Monday, February 17, 2014

Kajang folk want elected rep to solve local issues

The Star, Monday February 17, 2014

Sungai Jelok overflowing its banks during the flash flood that hit Kajang town in May 2012. - filepix
Sungai Jelok overflowing its banks during the flash flood that hit Kajang town in May 2012. - filepix
PEOPLE in Kajang are hoping their new representative will bring some changes to the community.

Henry Lim, 35, said the age, gender and political background of the candidate did not matter.

“Whoever is elected in the by-election must be capable of resolving issues faced by the locals here.

“We do not care about politics. We want solutions to our immediate problems such as improving the infrastructure.

“There is no point harping on national issues when we cannot make ends meet.

“Every day we travel on roads with potholes and pass by clogged and smelly drains.

“It is worse when relatives and friends come down with dengue.

“If the government wants to improve our lives, it should look at basic issues,” lamented the morning market trader who also doubles up as a security guard at night to make ends meet.

Traders and people busy with their own business at Sungai Chua market in Kajang.
Traders and customers at the Sungai Chua market in Kajang.
Lim said there were many people who had to hold down two jobs or more to survive these days.

“Generally, wages are too low and not enough to meet our basic needs. Many young people, including university graduates, earn between RM1,000 and RM2,000 a month.

“A meal with meat costs a minimum of RM6, even at a hawker stall,” he said.

Lee Leng Lay, 50, said the government must give more attention to issues confronting the young.

The sundry goods trader said the price of goods as well as property even in small towns was getting too expensive nowadays.

“It is almost impossible for young people to buy a house without help from their parents.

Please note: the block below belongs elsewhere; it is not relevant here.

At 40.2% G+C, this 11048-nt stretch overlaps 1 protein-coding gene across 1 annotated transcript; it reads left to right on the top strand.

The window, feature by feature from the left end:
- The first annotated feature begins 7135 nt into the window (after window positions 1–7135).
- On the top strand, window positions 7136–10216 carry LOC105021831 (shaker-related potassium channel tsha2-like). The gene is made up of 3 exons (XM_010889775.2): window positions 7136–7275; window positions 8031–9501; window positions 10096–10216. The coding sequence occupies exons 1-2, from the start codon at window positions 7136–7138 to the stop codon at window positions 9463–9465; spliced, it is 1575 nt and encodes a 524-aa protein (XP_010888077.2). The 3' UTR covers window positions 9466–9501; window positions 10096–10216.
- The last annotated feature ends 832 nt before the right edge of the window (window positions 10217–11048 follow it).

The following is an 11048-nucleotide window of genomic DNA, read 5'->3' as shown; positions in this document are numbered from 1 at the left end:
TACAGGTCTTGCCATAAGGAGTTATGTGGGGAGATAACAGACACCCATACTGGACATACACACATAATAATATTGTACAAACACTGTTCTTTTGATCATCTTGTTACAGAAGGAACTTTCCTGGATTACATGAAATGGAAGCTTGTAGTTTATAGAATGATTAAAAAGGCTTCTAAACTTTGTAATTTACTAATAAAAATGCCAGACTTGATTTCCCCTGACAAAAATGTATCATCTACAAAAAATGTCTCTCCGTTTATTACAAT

“My son earns only about RM1,500 monthly. After paying for food, toll, rent and car loan, he has no money left to save.

“My daughter earns slightly more, but her salary is barely enough to cover her monthly expenses.

“How can they afford to buy a house when even a terrace house costs a few hundred thousand ringgit?” she said.

Worsening situation: S. Baskaran said one of the contributing factors to the flood at Jalan Bukit is the ongoing construction (left) by the Sewerage Services Department, as work spills over onto the road and silt from the site is washed into the drains.
Because Jalan Bukit is just a one-lane road, the problem is compounded during peak hour traffic when schoolchildren are dropped off and picked up from their schools, and passengers are dropped off or picked up at the Kajang KTM Station.- filepic
Lee said families with young children were facing an even tougher time.

“Imagine having to pay for the bus fare, daycare or babysitter services, and tuition fees,” she added.

Another Kajang resident, who preferred anonymity, said whoever got elected must be active on the ground in order to understand the people’s needs and problems.

He claimed he had never met Lee Chin Cheh, the Kajang assemblyman who resigned last month to pave the way for the March 23 by-election.

“I only know his face on the poster. I do not know his background at all,” he said of Chin Cheh, who is from PKR.

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